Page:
I think that on the whole loan side, if we did new originations it’s probably LIBOR plus 400, 450, but I think that if we were buying loans some distressed players that are perfectly good loans, it is probably much higher than that on commercial real estate side. Then on the CLO side with things trading in the 90s or high 80s, if you use 40 years as a term your discount margin would probably be 5 to 600 over, which is very attractive. When we’ve been able to buy loans where before we were buying loans in the B1 area, B2 area we are now in the double B minus area.

Bob Napoli – Piper Jaffray

I agree with Andrew that the only way you have a significant in your dividend is through credit so on that and you went through some of the analysis in your portfolio. You did take a $6 million provision this quarter end and looking at the fair market value marks on the back loans, you had a increase in your mark there. I guess I would like to understand a little bit more about the level of the provision and the marks and the bank loans in particular. I think the CMBS is explainable.

Jonathan Cohen

On the bank loan side, we had about a $900,000 on a $931 million portfolio of two loans one of which we sold and one which is in default, which is a small loan. We specifically reserved against that and then we took a general provision of a little under $1.9 million.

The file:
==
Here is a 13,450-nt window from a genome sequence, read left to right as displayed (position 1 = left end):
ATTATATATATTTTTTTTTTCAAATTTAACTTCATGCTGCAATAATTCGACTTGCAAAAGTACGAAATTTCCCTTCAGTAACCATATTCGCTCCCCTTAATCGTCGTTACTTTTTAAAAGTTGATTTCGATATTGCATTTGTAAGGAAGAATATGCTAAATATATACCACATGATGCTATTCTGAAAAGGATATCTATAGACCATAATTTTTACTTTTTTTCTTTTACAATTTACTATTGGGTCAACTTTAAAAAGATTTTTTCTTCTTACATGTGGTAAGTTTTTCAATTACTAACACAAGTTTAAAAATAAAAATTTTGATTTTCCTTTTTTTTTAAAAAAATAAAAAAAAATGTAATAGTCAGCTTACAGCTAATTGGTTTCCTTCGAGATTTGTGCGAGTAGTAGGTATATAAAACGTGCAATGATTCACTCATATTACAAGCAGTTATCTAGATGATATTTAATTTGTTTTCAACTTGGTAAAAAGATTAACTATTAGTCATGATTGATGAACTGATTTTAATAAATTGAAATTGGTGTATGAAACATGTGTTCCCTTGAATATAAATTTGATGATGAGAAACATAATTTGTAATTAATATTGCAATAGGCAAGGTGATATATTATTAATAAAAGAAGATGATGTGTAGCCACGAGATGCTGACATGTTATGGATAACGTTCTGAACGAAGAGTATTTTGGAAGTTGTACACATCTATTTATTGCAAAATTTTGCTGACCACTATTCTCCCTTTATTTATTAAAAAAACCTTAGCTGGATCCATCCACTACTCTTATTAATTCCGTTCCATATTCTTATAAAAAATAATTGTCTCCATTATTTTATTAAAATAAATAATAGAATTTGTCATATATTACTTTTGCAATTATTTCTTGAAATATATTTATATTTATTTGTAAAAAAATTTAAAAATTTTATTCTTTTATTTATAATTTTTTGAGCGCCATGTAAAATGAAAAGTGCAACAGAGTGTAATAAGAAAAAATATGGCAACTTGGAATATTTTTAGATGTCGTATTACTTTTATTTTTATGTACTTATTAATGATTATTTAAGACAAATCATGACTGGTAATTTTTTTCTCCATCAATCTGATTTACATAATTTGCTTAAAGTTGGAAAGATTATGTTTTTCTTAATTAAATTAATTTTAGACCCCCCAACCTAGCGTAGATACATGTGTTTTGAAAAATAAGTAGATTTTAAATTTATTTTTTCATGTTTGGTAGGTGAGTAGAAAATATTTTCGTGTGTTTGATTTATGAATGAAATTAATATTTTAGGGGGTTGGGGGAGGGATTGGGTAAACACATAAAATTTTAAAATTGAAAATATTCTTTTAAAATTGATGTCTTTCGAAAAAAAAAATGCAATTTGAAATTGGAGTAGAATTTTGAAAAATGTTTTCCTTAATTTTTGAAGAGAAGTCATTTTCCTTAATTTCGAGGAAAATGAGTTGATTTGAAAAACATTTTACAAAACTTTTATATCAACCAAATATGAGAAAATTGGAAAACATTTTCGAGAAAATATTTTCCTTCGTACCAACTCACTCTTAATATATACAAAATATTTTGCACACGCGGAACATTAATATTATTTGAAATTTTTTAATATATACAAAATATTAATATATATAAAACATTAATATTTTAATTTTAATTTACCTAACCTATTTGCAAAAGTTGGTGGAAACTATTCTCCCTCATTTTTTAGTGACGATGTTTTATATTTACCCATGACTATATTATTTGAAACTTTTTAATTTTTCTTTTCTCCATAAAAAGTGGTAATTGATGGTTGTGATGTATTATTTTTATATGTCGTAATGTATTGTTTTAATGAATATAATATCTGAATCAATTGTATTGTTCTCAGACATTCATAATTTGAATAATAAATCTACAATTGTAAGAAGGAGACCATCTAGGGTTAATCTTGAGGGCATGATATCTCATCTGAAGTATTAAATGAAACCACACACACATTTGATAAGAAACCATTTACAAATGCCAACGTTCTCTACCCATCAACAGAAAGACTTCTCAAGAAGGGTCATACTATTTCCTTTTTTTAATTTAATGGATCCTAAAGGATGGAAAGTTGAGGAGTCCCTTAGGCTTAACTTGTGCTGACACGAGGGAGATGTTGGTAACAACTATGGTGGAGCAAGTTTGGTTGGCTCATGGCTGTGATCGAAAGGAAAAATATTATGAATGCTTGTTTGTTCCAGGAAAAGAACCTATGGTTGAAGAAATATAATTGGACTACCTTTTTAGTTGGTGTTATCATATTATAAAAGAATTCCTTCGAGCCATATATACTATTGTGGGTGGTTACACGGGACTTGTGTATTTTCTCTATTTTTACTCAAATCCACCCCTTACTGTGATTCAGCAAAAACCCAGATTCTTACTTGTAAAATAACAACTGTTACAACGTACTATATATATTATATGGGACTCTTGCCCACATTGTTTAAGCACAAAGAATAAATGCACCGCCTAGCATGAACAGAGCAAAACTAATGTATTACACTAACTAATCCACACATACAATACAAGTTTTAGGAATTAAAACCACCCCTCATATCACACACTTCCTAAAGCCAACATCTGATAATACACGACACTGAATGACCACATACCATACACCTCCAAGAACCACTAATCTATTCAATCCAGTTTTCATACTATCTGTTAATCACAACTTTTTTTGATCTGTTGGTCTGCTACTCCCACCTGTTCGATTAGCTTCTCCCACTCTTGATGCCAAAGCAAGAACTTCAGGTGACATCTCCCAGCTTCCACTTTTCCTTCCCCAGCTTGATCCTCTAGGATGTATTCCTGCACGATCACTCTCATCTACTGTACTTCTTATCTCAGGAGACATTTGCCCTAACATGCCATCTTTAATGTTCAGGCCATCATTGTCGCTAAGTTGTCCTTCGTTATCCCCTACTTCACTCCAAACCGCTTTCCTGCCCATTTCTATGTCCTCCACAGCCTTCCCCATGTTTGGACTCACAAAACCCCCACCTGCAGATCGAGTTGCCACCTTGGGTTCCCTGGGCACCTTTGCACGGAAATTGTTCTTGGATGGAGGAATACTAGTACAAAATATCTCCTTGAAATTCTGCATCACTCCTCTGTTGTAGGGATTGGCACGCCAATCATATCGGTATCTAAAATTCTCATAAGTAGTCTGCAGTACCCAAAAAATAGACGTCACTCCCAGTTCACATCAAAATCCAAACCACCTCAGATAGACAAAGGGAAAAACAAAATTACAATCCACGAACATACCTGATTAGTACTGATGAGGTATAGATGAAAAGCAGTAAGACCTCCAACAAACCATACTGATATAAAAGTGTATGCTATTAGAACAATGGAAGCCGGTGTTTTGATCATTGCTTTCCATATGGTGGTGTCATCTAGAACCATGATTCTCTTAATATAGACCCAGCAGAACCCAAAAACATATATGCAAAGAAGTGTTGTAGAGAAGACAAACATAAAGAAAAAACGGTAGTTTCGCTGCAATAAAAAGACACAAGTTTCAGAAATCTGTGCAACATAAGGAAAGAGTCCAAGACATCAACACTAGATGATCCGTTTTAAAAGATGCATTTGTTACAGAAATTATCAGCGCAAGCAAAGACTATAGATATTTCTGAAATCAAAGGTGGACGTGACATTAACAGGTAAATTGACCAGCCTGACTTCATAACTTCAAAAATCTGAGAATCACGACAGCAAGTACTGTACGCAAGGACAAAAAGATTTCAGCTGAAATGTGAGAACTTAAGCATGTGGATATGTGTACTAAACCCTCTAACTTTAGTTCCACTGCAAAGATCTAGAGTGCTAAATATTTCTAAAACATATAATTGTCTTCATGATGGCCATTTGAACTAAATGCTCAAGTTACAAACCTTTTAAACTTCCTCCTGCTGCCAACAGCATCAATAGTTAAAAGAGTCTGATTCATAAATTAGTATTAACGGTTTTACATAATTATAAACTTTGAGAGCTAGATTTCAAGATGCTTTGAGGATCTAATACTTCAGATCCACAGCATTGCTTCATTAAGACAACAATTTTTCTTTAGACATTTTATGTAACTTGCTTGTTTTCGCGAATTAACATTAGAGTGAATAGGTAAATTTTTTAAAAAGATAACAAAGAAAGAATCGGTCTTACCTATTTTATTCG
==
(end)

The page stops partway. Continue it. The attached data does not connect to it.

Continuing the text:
On the leasing side, we took a couple hundred thousand dollars against a couple little leases and that was on the commercial finance side.

Bob Napoli – Piper Jaffray

What about the fair market value mark on bank loans?

Jonathan Cohen

That’s in our press release.

Bob Napoli – Piper Jaffray

It is explained in the press release?

Jonathan Cohen

No, the number is in there.

Bob Napoli – Piper Jaffray

The number is but I was just looking for a little more color on it.

Jonathan Cohen

Generally, it’s a big portfolio, we have a watch list, and many of the names went on the watch list about a week ago. Many of the names on the watch list appear to have stabilized a little bit but we are cautiously watching names on the watch list and we thought this was a fair provision to make sure that we have a channel provision, over time we may increase that. But, right now we feel comfortable there.

Bob Napoli – Piper Jaffray

My last question, as far as the ability to get new funding, obviously you must be talking to financing sources weekly, daily huddling or looking. What are you hearing and on what types of other financing programs are you working?

Jonathan Cohen